In Samaritan, three GTX580 cards in SLI were used to run the Unreal 3 engine at its highest levels of detail. Today, a single GTX680 would be able to achieve a similar level of detail, as would AMD’s GCN architecture in cards fast enough to run it. But while FXAA end up being better and faster than any form of AA before it, appearing in many mainstream games today following its inclusion into Skyrim, TXAA will be available to Geforce 500 owners in a future driver update, however there isn’t any word on how AMD’s GCN will run with it.

Temporal Anti-aliasing (TXAA) is a hardware upgrade to MSAA and works on the same principles. That means FXAA is still faster, right? In some respects, yes, but the slight speed deficit is a decent trade-off for the huge increase in image quality. TXAA has the performance hit of 2x MSAA, but with a much higher image quality at 4x MSAA. MSAA works by taking all lines on the edges of polygons in the game engine, applies textures to the polygon model and then reduces or fills in pixels where necessary, ensuring a smooth look all-round. MSAA works in most games and can even be forced in older versions of game engines that unofficially supported it. But while regular AA only does a single run over the polygon model, MSAA makes several passes over it to make sure things are all smooth and kept relative to each other (hence, Multi-Sampled AA).

TXAA improves this by instead running a few passes over the object and then altering the light source to make sure that there’s no aliasing. If Onona reads this, I’m sure she’d pipe in and say that the film industry has used this technique for a while for CG effects. To smooth out and sharpen objects on-screen, TXAA takes out any aliasing it detects just like MSAA, but then also does something a little more special. While applying AA, the edges of a moving object are slightly blurred to avoid unnecessary sharpening of an object that doesn’t need it.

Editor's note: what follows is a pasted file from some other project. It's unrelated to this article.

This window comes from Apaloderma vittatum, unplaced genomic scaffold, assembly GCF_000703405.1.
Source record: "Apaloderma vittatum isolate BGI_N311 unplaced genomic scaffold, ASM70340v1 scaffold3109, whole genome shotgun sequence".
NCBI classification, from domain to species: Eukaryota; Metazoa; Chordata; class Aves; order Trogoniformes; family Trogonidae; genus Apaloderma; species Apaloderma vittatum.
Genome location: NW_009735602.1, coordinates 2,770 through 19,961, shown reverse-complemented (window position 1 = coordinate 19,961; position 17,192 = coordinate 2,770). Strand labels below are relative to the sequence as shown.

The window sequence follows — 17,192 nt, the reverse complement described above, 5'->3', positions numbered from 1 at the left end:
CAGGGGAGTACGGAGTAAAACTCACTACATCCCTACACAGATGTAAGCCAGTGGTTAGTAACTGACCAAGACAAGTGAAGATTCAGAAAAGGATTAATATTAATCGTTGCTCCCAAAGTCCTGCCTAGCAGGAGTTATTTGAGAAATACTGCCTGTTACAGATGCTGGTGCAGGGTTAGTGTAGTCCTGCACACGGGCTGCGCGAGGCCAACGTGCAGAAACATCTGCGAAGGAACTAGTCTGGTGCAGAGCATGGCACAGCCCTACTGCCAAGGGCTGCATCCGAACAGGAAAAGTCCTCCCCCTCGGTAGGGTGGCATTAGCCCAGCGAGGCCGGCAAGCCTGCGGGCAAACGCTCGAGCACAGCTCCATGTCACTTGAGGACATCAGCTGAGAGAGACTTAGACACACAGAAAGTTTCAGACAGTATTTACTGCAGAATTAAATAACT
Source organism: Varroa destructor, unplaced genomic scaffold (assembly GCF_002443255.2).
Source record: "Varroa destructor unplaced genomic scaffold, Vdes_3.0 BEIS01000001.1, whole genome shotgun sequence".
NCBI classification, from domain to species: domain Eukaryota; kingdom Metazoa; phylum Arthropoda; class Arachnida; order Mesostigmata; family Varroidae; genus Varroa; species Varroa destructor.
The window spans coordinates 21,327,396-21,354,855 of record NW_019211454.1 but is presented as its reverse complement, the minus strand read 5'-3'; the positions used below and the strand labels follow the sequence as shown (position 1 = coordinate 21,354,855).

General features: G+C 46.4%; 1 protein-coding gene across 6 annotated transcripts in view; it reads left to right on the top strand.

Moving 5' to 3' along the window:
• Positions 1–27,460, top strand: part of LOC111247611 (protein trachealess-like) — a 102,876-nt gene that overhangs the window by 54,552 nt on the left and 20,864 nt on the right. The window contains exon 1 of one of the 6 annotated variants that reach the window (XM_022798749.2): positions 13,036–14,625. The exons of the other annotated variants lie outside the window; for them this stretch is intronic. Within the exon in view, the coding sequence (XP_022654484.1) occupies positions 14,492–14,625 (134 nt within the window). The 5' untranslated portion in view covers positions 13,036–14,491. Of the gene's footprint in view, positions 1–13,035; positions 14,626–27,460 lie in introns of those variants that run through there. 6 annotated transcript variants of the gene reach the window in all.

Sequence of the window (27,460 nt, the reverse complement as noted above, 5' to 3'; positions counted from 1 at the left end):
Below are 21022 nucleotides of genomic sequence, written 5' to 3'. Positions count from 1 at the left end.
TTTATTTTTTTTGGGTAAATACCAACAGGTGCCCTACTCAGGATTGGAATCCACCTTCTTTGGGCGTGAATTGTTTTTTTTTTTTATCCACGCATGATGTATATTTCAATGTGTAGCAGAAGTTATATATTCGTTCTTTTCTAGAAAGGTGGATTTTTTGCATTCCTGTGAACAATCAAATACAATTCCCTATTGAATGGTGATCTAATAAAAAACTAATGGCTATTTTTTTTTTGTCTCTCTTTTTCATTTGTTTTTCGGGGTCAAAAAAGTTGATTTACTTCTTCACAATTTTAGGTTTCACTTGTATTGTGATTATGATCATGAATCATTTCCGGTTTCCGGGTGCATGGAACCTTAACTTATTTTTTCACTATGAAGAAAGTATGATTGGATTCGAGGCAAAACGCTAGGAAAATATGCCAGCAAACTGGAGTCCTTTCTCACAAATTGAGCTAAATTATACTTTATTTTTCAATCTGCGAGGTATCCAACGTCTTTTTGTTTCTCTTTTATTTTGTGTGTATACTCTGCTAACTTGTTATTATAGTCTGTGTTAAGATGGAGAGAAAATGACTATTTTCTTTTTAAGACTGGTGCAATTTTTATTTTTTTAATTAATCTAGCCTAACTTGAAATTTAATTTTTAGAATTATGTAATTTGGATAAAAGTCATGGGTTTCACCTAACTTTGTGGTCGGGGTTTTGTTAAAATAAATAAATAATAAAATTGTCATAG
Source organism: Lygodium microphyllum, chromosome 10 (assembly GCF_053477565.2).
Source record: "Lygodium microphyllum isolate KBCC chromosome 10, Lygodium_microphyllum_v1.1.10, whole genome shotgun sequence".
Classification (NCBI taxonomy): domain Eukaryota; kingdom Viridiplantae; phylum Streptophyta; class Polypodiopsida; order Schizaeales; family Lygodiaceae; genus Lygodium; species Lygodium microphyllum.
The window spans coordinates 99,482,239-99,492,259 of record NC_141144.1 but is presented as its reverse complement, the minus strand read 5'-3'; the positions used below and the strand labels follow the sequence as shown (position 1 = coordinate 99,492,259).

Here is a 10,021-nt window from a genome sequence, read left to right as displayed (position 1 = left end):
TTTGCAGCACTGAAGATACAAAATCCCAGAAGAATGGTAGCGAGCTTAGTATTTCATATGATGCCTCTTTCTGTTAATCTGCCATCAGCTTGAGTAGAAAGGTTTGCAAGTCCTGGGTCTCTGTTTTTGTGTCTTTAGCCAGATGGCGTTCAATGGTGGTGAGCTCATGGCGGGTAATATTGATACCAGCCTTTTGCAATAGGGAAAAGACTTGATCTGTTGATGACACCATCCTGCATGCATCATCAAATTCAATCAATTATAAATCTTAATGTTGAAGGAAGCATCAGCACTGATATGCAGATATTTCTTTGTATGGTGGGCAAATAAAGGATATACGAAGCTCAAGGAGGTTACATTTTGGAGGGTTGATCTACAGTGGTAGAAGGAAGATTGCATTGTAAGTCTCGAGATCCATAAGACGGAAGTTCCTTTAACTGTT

Oh wait, you’ve all seen something similar in two games that I know of – Need For Speed Carbon and GTAIV. Both games employed AA to smooth out the edges, but both also blurred objects in motion intentionally to make things look smoother and crisper at the same time. Look at the image to the right, and you’ll see what I mean – the car is in full focus, fully anti-aliased and looking great, while the game only aliases the bridge above slightly and uses a blurring effect to make it look less visible.

Sneaky, huh? Unfortunately it works, as I’m sure many of you wouldn’t have noticed this. Sadly this wasn’t possible on consoles, and so things will continue to look crappier until we see what the PS4 and Xbox Durango are capable of. If both use AMD’s HD7000 series cards properly, we’ll see FXAA on both as well. TXAA, unfortunately, won’t be coming to that party.

And that’s that, finally! After a good, in-depth look into what the GTX680 brings to gamers today, its clear that Nvidia’s on the warpath again not just for the performance crown, but also for graphical dominancy and superior image quality. The GTX680 at R5500 not only invalidates the need to buy a Radeon HD6990 or even a GTX590 because both end up being beaten in many scenarios by a card with a single processor, but also provides remarkable value for those looking for a new card that they won’t have to upgrade for several years.